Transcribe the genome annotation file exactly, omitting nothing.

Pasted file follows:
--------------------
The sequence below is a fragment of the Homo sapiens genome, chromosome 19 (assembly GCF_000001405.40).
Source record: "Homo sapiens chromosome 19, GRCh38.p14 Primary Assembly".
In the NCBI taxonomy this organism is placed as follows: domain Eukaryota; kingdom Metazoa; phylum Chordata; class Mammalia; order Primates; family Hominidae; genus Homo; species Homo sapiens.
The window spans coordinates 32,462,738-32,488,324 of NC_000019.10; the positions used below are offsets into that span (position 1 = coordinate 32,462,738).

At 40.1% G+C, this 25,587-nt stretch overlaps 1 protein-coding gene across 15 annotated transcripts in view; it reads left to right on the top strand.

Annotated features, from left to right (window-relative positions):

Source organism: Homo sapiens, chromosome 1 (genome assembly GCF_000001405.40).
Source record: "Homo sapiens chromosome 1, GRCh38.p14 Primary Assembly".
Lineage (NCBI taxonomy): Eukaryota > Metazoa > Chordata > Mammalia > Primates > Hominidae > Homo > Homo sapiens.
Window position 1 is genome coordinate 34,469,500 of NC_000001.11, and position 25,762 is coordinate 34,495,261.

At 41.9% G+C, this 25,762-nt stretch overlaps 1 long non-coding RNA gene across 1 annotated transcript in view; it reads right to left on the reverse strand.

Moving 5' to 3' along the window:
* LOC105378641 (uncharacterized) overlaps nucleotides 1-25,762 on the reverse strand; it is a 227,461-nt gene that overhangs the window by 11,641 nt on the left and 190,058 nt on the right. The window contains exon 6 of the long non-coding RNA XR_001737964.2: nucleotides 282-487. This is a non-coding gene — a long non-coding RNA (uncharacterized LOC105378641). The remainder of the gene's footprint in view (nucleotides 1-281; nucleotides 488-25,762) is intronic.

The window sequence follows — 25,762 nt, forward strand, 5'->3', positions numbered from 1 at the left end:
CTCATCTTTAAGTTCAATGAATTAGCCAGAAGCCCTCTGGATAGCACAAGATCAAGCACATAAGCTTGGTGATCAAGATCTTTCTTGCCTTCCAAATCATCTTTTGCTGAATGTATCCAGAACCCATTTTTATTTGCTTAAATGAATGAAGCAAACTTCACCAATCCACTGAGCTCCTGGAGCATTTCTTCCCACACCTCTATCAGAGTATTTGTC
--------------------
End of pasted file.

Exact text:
The sequence below is a fragment of the Homo sapiens genome, chromosome 19 (assembly GCF_000001405.40).
Source record: "Homo sapiens chromosome 19, GRCh38.p14 Primary Assembly".
In the NCBI taxonomy this organism is placed as follows: domain Eukaryota; kingdom Metazoa; phylum Chordata; class Mammalia; order Primates; family Hominidae; genus Homo; species Homo sapiens.
The window spans coordinates 32,462,738-32,488,324 of NC_000019.10; the positions used below are offsets into that span (position 1 = coordinate 32,462,738).

At 40.1% G+C, this 25,587-nt stretch overlaps 1 protein-coding gene across 15 annotated transcripts in view; it reads left to right on the top strand.

Annotated features, from left to right (window-relative positions):

Source organism: Homo sapiens, chromosome 1 (genome assembly GCF_000001405.40).
Source record: "Homo sapiens chromosome 1, GRCh38.p14 Primary Assembly".
Lineage (NCBI taxonomy): Eukaryota > Metazoa > Chordata > Mammalia > Primates > Hominidae > Homo > Homo sapiens.
Window position 1 is genome coordinate 34,469,500 of NC_000001.11, and position 25,762 is coordinate 34,495,261.

At 41.9% G+C, this 25,762-nt stretch overlaps 1 long non-coding RNA gene across 1 annotated transcript in view; it reads right to left on the reverse strand.

Moving 5' to 3' along the window:
* LOC105378641 (uncharacterized) overlaps nucleotides 1-25,762 on the reverse strand; it is a 227,461-nt gene that overhangs the window by 11,641 nt on the left and 190,058 nt on the right. The window contains exon 6 of the long non-coding RNA XR_001737964.2: nucleotides 282-487. This is a non-coding gene — a long non-coding RNA (uncharacterized LOC105378641). The remainder of the gene's footprint in view (nucleotides 1-281; nucleotides 488-25,762) is intronic.

The window sequence follows — 25,762 nt, forward strand, 5'->3', positions numbered from 1 at the left end:
CTCATCTTTAAGTTCAATGAATTAGCCAGAAGCCCTCTGGATAGCACAAGATCAAGCACATAAGCTTGGTGATCAAGATCTTTCTTGCCTTCCAAATCATCTTTTGCTGAATGTATCCAGAACCCATTTTTATTTGCTTAAATGAATGAAGCAAACTTCACCAATCCACTGAGCTCCTGGAGCATTTCTTCCCACACCTCTATCAGAGTATTTGTC